Daily Update #254

“There is a time for everything, and
A season for every activity under heaven:
A time to be born and a time to die,
A time to plant and a time to uproot,
A time to kill and a time to heal,
A time to tear down and a time to build,
A time to weep and a time to laugh,
A time to mourn and a time to dance,
A time to scatter stones
 and a time to gather them,
A time to embrace and a time to refrain,
A time to search and a time to give up,
A time to keep and a time to throw away,
A time to tear and a time to mend,
A time to be silent and a time to speak,
A time to love and a time to hate,
A time for war and a time for peace.”Ecclesiastes 3: 1-8
This best known section in Ecclesiastes expresses in poetic form a series of opposite life experiences, which often leave us puzzled as to their overall meaning.   Several months ago our creaking bones and diminishing energy led us to decide that it was time to embrace a new season in life by selling our home, and the garden we had lovingly tended for 8 years and find something smaller.     Parts of two particular verses seem rather apt present! – 
 (v.2) “a time to plant, and a time to uproot” and (v.6) “a time to keep and a time to throw away”
 A younger family are now re-decorating our old home, and we are happy for them to enjoy the fruits of our labours in the garden.   We are still working on the “throwing away” bit!
Life has its seasons – some feel positive and exciting, others less so and sometimes painful.   Eugene Petersen in his introduction to Ecclesiastes in “The Message” says…..

“We humans are always looking for ways to be more than or other than what we find ourselves to be.  We explore the countryside for excitement, search our souls for meaning, shop the world for pleasure.  We try this.  Then we try that.  ……….  Everything we try is so promising at first!  But nothing ever seems to amount to very much.   We intensify our efforts – but the harder we work at it, the less we get out of it….”

Life and death issues are very much to the fore in many of our minds at present.  Things don’t always turn out as we expect or hope, so what is the point of it if this is where it all ends?  This is life for people without God and the eternal perspective.   Life’s ultimate questions are unanswered.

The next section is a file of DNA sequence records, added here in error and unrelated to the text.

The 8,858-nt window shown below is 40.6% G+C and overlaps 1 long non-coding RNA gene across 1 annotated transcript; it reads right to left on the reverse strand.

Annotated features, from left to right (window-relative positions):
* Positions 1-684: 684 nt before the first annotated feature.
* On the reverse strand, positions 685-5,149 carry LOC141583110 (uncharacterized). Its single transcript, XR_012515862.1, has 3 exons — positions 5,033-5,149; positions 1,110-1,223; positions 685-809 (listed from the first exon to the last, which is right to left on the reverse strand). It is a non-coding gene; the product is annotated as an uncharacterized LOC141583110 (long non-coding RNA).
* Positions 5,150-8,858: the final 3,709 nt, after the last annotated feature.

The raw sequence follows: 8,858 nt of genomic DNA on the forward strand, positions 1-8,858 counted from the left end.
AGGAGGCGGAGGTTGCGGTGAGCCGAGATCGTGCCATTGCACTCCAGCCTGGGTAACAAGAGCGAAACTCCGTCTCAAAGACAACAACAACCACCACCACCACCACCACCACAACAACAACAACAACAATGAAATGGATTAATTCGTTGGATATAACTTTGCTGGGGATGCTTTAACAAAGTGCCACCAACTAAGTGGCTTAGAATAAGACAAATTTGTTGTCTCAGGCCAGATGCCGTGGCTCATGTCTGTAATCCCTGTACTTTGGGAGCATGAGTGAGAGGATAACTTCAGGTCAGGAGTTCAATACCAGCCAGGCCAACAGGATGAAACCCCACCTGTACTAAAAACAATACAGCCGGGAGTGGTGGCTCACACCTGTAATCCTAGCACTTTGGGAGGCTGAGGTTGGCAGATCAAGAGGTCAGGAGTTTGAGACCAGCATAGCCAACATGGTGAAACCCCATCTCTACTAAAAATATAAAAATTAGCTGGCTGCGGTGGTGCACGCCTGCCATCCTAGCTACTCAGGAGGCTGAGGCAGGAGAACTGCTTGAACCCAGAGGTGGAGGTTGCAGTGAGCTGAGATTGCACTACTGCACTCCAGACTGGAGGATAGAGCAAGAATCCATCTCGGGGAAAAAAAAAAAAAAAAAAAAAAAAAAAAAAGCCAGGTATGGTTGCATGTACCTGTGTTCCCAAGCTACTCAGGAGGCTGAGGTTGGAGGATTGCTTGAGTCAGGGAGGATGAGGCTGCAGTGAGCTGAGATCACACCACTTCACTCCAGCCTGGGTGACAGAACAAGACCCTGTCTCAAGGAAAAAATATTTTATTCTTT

While it is good to enjoy the lovely things that God gives us, they should not become our whole life and reason for living.  It is folly to do so.

We Christians have so much more to enjoy and look forward to.  We are people of the resurrection.  Easter changed everything.  This life isn’t all there is – we have something much better to look forward to.  The loss of Christian brothers and sisters who have gone before us gives us pain, but we rejoice with them in the blessings they now enjoy and look forward to the time when we will share them.  

I have probably said this before, but I don’t mind repeating one of my favourite Bible passages –   Matthew 6:33.   It is part of a longer passage on worry and includes a reference to Solomon’s wealth

 “Seek first His Kingdom and His righteousness and all these things” (food, drink, clothing, etc.) “will be given you as well.”

I have security, an anchor through life’s ups and downs, a basis for making decisions, a yardstick against which to evaluate right and wrong, and a reason for living.  Most of all, through the death of Jesus on the cross, I have immediate access to a life of relationship with Him.  Nothing is more precious or meaningful than that.   
 “Through all the changing scenes of life,
In trouble and in joy.
The praises of my God shall still
My heart and tongue employ.
O make but trial of His love,
Experience will decide
How blest are they, and only they,
Who in His truth confide.”
Nahum Tate (1652-1715) and 
Nicholas Brady (1659-1756)Tomorrow’s passage:  Ecclesiastes 3:9-14